Last year saw a surge in “emergency” requests to Facebook for user information by the Indian government and law enforcement agencies.
As per the company’s latest transparency report, released late Tuesday night, the government made 3,369 emergency requests to the social media company in 2019, more than double such requests (1,478) in 2018, and far more than the numbers in 2017 (460) and 2016 (121).
The Facebook report said, “In emergencies, law (agencies) may submit requests without legal process. Based on the circumstances, we may voluntarily disclose information to law enforcement (agencies), where we have a good faith reason to believe that the matter involves imminent risk of serious physical injury or death.”
The surge in emergency requests for user information by the government coincided with 2019 being an election year, and a year that saw protests across the country over contentious decisions such as the dilution of Article 370 in Jammu and Kashmir, the enactment of the Citizenship (Amendment) Act, and proposal for a National Register of Citizens.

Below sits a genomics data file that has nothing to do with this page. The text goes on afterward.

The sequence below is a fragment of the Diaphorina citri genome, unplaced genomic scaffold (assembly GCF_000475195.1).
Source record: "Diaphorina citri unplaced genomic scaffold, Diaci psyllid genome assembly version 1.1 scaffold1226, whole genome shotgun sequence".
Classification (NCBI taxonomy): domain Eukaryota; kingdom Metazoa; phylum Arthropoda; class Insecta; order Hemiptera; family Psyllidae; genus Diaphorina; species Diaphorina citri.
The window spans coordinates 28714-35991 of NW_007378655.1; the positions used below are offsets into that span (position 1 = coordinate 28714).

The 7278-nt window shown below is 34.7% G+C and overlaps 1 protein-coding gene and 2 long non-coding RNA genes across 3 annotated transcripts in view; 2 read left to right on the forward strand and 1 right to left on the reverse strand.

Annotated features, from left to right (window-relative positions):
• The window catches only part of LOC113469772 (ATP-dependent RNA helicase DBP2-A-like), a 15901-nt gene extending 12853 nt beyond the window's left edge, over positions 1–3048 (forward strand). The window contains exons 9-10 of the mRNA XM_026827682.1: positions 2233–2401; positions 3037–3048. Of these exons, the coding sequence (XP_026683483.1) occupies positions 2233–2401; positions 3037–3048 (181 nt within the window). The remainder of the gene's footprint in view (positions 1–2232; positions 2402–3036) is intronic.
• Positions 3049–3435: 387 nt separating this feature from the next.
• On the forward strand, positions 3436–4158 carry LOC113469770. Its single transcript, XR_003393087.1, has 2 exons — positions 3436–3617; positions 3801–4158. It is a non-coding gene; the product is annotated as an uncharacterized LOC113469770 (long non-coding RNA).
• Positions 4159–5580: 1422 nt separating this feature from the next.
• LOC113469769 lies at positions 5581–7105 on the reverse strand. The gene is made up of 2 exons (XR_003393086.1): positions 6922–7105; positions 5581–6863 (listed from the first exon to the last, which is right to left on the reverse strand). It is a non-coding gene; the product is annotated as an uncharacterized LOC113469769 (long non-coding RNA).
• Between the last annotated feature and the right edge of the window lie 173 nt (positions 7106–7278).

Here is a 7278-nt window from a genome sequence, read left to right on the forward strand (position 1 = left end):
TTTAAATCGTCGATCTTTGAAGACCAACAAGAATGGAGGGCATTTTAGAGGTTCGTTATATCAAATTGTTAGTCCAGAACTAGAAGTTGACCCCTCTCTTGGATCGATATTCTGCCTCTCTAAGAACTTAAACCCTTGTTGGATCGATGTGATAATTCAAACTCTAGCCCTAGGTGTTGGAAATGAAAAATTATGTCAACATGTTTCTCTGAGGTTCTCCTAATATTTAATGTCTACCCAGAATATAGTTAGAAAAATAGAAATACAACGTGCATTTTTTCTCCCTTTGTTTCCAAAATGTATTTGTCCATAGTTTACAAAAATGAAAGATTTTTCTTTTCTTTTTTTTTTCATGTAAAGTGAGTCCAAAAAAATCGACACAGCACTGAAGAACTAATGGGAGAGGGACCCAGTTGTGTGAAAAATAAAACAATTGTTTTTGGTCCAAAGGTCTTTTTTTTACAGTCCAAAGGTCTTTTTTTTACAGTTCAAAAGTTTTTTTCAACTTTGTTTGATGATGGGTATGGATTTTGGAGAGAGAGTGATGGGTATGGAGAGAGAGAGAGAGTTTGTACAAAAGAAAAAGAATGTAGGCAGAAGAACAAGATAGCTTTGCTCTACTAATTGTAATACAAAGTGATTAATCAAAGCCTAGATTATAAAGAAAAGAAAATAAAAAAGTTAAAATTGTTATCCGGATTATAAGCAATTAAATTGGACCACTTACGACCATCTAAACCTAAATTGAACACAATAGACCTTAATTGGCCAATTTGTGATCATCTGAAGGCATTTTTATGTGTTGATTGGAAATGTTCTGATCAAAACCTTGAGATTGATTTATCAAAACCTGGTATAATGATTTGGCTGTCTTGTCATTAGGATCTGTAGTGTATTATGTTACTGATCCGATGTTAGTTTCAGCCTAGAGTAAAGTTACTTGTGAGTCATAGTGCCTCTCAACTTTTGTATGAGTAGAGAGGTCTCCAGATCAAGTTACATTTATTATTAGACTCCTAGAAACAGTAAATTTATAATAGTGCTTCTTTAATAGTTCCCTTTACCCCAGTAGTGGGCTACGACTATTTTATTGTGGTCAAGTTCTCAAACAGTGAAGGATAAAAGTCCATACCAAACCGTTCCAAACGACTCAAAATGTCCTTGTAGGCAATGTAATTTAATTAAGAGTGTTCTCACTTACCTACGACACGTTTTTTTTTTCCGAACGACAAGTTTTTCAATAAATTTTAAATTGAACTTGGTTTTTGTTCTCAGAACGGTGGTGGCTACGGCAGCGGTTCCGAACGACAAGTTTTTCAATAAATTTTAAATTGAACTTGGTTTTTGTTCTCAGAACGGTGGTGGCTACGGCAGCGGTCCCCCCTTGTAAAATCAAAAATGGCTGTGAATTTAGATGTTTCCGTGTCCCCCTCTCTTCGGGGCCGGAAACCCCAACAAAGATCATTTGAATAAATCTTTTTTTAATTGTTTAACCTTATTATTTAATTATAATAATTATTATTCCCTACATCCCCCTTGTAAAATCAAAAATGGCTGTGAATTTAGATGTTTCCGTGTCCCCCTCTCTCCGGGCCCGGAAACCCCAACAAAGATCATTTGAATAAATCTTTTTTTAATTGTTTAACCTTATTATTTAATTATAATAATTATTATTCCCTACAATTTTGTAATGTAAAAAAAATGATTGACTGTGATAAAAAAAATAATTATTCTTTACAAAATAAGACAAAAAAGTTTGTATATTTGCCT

The total requests made by the government (including through the legal process) have also been growing — jumping 30% from 37,000-plus requests in 2018 to almost 50,000 in 2019.
At the same time, government requests have led to lesser content takedowns, with roughly 2,000 such incidents in 2019 compared to almost 20,000 in 2018. These requests include those made by the Election Commission about blackout on any campaigning ahead of voting.
The requests are increasingly regarding posts on Instagram, owned by Facebook, signalling the government’s growing interest in that platform.
The Indian Express had earlier reported on the rise in data requests made in the first half of 2019, with 1,615 emergency requests made till then. The new data shows that the second half of 2019 crossed this number, seeing 1,754 emergency requests.
Nearly all Internet disruptions in the world were recorded from India in 2019, the total standing at 41, with the duration lasting from 18 hours to three weeks. Half of these disruptions (21) were in December 2019, when anti-CAA protests were at their peak.
Normally, data requests to a US-based company such as Facebook have to be routed through the US Department of Justice, as per the Mutual Legal Assistance Treaty between the two countries. However, “emergency” requests can be sent directly to Facebook, through its “law enforcement online request system”.
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